"In today for Terry Gross. My guest psychiatrist Khristine. Montrose has spent years treating people with serious mental illnesses. And she's noticed that many of her former patients end up in jails were prisons where their conditions inevitably deteriorate. In her new book, Montross notes that in America today there are 10 times as many people with serious mental illness behind bars as there are in our state psychiatric hospitals. Incarceration, she says, usually makes mentally ill people worse and renders stable people psychiatrically on well, making the prison system literally maddening. Dr Montrose. His book explores the reasons people with mental illnesses get arrested and incarcerated. She takes readers too many prisons for a firsthand look at the harm the experience does. Can she explores and alternative model for confinement and rehabilitation in effect in Norway. Christine Mantra, says the 2015 Guggenheim fellow in General nonfiction, an associate professor of psychiatry and human behavior at the Brown University Medical School and the author of two previous books. We spoke about her latest. It's called waiting for an echo the madness of American incarceration. Christine Montrose. Welcome to fresh air. Thanks so much, Dave. I'm delighted to be here. You're a practicing psychiatrists. You freed a lot of patients with serious mental illnesses. What's taking you two so many jails and presence? So I work in an inpatient psychiatric hospital, and I work on floors that are called the intensive care units, which is like the psychiatric version of an icy you. I've been struck over the years that my patients routinely come into contact with police. And sometimes those outcomes are helpful ones. Police bring them to the hospital. And sometimes those outcomes. They're really punitive. One's police take them to jail in prisons, And as I talked to my patients, they would often explained that the circumstances that led them to the police encounter were essentially the same reasons that brought them into the hospital. So undertreated symptoms you know, shouting in the Starbucks are causing a disturbance in the community that really were more about their symptoms of mental illness than about any kind of criminal behavior or intent. So I started to think about how my patients must do in these moments of the police encounter, and then how it must be for them to be in jails and prisons. So I decided I wanted to look for myself and see what those environments were like for the mentally ill people who are held in them. So you visited a lot of correctional facilities doing research. You also do work in court cases, right evaluating psychiatric patients, right. So so I visited a lot of prisons, and I also began working and jails doing competency to stand trial. ERROL evaluation. So when the court asks whether someone is able to understand their court case, the proceedings the charges that they're facing whether they're mentally well enough to work with their attorney, they often ask for the expert opinion of psychiatrists. So I began performing these evaluations as well. TTO learn more about what goes on when mentally ill people are charged with crimes. Right? And I wonder if you could just contrast the experience of Talking to a patient in a treatment in a clinical setting and going to a prison where you're asking questions for a different purpose in a very different atmosphere. So they're there to really remarkable differences in those circumstances. One is the environment and one is what I'm being asked to do, and I had to learn a great deal about the difference in those two things. So so the 1st 1 in terms of what I'm being asked to do when I am seeing patients in a psychiatric hospital. I'm really charged with their care. And it is my job to diagnosis them to treat them to comfort them in the midst of their suffering to work with them and their families and the nurses that are providing their care and really try Tio, help them manage and cope with the symptoms of their illness and help improve that as much as I can when I'm working, doing evaluations in the jails and prisons I'm really asked to be an objective analyst and to ask questions that try to determine almost a snapshot of the person's mental state in that moment, but it's not a clinical or treatment. Encounter on. So that was That was an important thing for me to learn that my job in that role was not to treat but was really to provide an objective analysis of what I was seeing in the moment. The other piece of the question is really A critical one as well. And we're talking about the difference between a punitive environment and a therapeutic one. And one of the things that was so striking to me when I started working in the jails and prisons were that the people that I was seeing in these two places For indistinguishable. So so the patients that I was seeing in my hospital were indistinguishable many times from the men and women that I was evaluating in jail. But the environments were so markedly different one charged with again trying Tio help in hell and the other really designed to control and punish. I want to talk about what you've seen in correctional institutions. But I want to talk a little more about this phenomenon of people with mental illnesses being arrested and incarcerated. Why is it that so often people with mental illnesses who are clearly acting out their symptoms, not intending to necessarily steel or disturb the peace or You know, or make people feel uncomfortable end up in jail. You write that there's a a phenomenon known as a compassionate arrest, which seems like an ironic term. Right, so to really understand the origins of why there are so many mentally ill people in jails and prisons in America. You really have to go back to the sixties and seventies and eighties, when large numbers of people were moved out of our state run hospital's psychiatric hospitals with the goal of shifting mental healthcare from institutions to the communities, And as you said in the opening that was an enormous shift that closed down state psychiatric hospitals. Largely due to the 1963 community Mental Health Centres Act that passed to enact this change of shifting people from hospitalized, institutionalized the lives into the community to receive their care. A great problem with that was that funding for community care was never adequately allocated so people who had required very significant levels of care and support in hospitals and institutions. Or suddenly without.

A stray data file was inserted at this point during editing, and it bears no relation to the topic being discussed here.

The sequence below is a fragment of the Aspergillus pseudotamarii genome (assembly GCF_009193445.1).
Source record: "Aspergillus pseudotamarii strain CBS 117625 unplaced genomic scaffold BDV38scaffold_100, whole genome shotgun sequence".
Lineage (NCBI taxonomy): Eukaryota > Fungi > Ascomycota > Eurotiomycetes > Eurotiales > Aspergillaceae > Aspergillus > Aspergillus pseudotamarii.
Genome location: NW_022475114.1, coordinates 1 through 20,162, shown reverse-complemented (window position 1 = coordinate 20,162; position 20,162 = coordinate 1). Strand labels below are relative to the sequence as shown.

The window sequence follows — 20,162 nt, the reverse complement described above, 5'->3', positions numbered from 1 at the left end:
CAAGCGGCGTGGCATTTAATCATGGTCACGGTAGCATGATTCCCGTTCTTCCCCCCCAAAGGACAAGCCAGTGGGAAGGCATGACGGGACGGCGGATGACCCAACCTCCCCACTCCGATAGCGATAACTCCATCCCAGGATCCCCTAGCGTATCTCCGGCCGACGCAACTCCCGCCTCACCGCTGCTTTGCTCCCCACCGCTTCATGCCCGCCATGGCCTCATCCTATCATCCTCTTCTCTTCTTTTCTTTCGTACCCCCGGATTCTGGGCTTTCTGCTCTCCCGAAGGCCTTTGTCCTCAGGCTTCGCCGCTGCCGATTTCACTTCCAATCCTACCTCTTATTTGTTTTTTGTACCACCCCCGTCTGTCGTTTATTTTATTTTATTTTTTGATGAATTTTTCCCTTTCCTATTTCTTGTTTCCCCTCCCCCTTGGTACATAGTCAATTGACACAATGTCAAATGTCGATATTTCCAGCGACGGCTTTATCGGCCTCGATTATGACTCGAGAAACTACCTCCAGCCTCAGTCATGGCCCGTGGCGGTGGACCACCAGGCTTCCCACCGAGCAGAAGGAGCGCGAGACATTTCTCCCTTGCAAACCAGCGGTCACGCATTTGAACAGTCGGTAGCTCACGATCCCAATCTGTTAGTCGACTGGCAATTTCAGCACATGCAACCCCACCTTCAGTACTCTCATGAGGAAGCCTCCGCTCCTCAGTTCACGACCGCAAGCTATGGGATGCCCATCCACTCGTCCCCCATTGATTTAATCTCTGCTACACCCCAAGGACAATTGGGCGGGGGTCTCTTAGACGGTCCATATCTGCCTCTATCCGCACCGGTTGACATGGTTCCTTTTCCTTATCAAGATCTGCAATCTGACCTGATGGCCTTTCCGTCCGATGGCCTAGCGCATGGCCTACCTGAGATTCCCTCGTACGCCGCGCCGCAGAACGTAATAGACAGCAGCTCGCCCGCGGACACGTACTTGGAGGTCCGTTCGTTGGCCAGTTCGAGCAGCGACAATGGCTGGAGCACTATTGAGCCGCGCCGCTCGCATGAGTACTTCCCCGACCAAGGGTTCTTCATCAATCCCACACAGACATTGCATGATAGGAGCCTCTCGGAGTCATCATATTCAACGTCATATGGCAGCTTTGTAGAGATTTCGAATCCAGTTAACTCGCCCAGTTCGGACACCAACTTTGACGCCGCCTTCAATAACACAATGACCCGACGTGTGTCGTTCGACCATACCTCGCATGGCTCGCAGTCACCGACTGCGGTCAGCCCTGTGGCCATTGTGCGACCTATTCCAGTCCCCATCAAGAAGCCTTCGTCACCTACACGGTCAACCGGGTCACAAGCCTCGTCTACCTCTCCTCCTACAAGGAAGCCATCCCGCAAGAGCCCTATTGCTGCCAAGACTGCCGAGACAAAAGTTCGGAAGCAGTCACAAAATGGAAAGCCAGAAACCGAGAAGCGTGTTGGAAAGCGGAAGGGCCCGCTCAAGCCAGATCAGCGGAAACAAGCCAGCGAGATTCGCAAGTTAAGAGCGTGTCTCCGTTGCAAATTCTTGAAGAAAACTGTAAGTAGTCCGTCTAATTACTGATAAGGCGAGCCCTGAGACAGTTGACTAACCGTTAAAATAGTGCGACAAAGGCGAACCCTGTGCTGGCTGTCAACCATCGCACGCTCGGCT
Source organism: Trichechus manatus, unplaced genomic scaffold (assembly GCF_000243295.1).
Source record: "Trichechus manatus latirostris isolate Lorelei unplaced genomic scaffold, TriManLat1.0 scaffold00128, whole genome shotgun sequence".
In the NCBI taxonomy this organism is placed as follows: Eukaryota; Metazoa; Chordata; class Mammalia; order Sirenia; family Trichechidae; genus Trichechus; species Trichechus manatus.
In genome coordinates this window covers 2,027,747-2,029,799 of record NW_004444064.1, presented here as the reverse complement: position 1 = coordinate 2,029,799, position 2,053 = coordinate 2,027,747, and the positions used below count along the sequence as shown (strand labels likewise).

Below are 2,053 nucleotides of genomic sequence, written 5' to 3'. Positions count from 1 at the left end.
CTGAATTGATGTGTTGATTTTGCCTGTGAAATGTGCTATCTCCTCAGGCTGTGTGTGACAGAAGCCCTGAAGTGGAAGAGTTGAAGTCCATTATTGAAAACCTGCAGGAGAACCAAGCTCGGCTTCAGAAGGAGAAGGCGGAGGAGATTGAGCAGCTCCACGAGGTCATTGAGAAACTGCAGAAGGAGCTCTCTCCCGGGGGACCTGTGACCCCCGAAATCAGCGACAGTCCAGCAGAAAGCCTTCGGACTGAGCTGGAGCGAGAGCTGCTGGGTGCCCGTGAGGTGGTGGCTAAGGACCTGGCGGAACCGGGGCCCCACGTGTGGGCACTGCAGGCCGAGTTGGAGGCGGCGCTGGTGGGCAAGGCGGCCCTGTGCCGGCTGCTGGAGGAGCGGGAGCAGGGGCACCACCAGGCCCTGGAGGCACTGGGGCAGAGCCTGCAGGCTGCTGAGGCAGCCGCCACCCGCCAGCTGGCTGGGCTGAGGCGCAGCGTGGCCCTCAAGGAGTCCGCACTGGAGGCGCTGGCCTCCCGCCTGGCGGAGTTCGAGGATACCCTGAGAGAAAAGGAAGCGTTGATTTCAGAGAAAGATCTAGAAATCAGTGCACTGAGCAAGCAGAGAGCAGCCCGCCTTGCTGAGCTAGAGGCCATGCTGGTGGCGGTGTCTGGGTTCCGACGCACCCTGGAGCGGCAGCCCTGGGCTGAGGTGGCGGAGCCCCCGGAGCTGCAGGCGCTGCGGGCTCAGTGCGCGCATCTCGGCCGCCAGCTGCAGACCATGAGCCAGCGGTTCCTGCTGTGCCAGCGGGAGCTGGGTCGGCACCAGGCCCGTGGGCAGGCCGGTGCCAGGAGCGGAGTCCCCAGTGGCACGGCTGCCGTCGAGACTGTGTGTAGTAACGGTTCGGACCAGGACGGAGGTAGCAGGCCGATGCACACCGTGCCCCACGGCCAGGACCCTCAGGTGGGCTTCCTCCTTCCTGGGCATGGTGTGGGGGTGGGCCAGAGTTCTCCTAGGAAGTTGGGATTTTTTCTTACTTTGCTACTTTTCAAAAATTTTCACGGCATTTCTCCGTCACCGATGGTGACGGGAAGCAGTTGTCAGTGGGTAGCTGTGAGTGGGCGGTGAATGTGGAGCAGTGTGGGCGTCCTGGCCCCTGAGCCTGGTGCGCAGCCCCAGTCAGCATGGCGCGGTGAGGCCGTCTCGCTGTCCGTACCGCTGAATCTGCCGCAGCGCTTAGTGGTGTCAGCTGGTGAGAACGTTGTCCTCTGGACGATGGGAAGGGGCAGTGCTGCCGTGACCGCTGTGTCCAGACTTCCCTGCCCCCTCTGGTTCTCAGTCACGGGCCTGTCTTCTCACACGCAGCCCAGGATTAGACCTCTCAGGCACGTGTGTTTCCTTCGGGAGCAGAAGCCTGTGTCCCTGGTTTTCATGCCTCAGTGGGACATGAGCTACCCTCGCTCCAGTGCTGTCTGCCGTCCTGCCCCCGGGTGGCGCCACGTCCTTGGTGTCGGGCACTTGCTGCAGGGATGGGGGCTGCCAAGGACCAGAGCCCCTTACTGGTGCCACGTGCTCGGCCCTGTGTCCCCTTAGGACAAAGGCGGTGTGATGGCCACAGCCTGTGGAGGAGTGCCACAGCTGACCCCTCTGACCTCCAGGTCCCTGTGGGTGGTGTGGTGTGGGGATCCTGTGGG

Christine Montrose America community Mental Health Centre Terry Gross Montross Starbucks Khristine Christine Mantra Norway Tio Dave associate professor of psychia ERROL Brown University Medical Schoo attorney analyst